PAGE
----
|Home | About | Journals | Submit | Contact Us | Français|
A characterization of the bacterial community of the hindgut wall of two larval and the adult stages of the forest cockchafer (Melolontha hippocastani) was carried out using amplicon sequencing of the 16S rRNA gene fragment. We found that, in second-instar larvae, Caulobacteraceae and Pseudomonadaceae showed the highest relative abundances, while in third-instar larvae, the dominant families were Porphyromonadaceae and Bacteroidales-related. In adults, an increase of the relative abundance of Bacteroidetes, Proteobacteria (γ- and δ- classes) and the family Enterococcaceae (Firmicutes) was observed. This suggests that the composition of the hindgut wall community may depend on the insect’s life stage. Additionally, specialized bacterial niches hitherto very poorly described in the literature were spotted at both sides of the distal part of the hindgut chamber. We named these structures “pockets.” Amplicon sequencing of the 16S rRNA gene fragment revealed that the pockets contained a different bacterial community than the surrounding hindgut wall, dominated by Alcaligenaceae and Micrococcaceae-related families. Poly-β-hydroxybutyrate (PHB) accumulation in the pocket was suggested in isolated Achromobacter sp. by Nile Blue staining, and confirmed by gas chromatography–mass spectrometry analysis (GC-MS) on cultured bacterial mass and whole pocket tissue. Raman micro-spectroscopy allowed to visualize the spatial distribution of PHB accumulating bacteria within the pocket tissue. The presence of this polymer might play a role in the colonization of these specialized niches.
Bacteria not only thrive as free-living organisms in the environment, they also engage in complex symbiotic relationships with higher organisms (Wells and Varel, 2011). Insects, in particular, are associated with a large diversity of microorganisms that play important roles for their host’s physiology, ecology, and evolution. The insect gut is colonized by a wide range of bacterial phylotypes that interact with the host and allow it to subsist on nutritionally imbalanced diets. The recycling of nitrogen, the provisioning of essential amino acids and cofactors, and the digesting of recalcitrant polymers in the host’s diet are among the functions for which symbiotic microorganisms play an integral role (Potrikus and Breznak, 1981; Douglas, 2009; Watanabe and Tokuda, 2010), increasing the overall fitness of the insect host.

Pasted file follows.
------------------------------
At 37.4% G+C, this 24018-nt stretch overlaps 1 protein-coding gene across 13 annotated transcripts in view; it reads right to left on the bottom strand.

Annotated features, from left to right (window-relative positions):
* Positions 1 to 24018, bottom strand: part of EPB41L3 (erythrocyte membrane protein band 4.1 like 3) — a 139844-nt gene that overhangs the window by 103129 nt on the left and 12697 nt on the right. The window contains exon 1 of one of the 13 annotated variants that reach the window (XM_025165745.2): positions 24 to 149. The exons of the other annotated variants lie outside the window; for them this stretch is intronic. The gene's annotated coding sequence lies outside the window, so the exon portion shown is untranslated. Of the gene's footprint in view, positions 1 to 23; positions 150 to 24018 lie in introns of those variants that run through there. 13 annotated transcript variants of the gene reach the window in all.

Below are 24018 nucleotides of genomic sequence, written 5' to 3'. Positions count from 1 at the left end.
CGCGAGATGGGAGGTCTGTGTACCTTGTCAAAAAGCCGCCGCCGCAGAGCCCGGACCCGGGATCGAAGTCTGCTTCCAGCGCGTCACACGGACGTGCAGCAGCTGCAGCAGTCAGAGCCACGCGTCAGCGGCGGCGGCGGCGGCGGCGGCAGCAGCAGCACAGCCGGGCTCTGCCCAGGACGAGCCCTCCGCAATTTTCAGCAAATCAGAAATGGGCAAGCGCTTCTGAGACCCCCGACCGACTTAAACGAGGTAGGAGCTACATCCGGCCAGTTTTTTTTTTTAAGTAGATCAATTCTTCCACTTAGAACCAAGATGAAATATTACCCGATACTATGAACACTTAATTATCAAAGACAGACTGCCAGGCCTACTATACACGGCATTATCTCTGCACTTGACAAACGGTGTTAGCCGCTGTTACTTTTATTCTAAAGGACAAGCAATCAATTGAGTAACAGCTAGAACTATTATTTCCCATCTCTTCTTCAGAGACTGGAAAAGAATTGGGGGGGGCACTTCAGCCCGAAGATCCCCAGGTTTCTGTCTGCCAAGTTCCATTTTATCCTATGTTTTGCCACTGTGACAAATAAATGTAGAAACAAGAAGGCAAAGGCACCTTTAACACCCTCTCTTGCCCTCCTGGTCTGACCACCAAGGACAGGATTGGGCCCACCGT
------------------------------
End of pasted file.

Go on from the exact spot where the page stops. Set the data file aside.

Typically, the insect gut is divided into three regions, i.e., foregut, midgut and hindgut. The symbiotic bacteria are either attached to the gut wall or colonize the gut as free- living organisms, usually mostly in the mid- and hindgut regions. The structure of these communities differs among insect species, influenced by the host’s diet and taxon (Egert et al., 2003, 2005; Colman et al., 2012; Jones et al., 2013). In the Scarabaeidae family, the hindgut region is of special importance. It is anatomically modified to serve as fermentation chamber. This chamber, in addition to its original function, namely, absorbing water and salts from the gut content, is also devoted to aiding digestion, probably with the help of the fermentative bacteria that colonize it (Egert et al., 2005; Huang et al., 2010; Arias-Cordero et al., 2012; Engel and Moran, 2013). These microbial associates are transmitted either vertically, directly from mother to offspring, or horizontally, that is, being taken anew from the environment by each host generation (Bright and Bulgheresi, 2010). In horizontally transmitted symbiosis, the host usually ingests the symbiont along with unwanted microbes that may compete for the colonization of the gut. The selection of the right symbiont may depend on its phenotypic traits. Kim et al. (2013) showed that poly-β-hydroxybutyrate (PHB) accumulation by the symbiont is crucial for the maintenance of host–microbe relationship.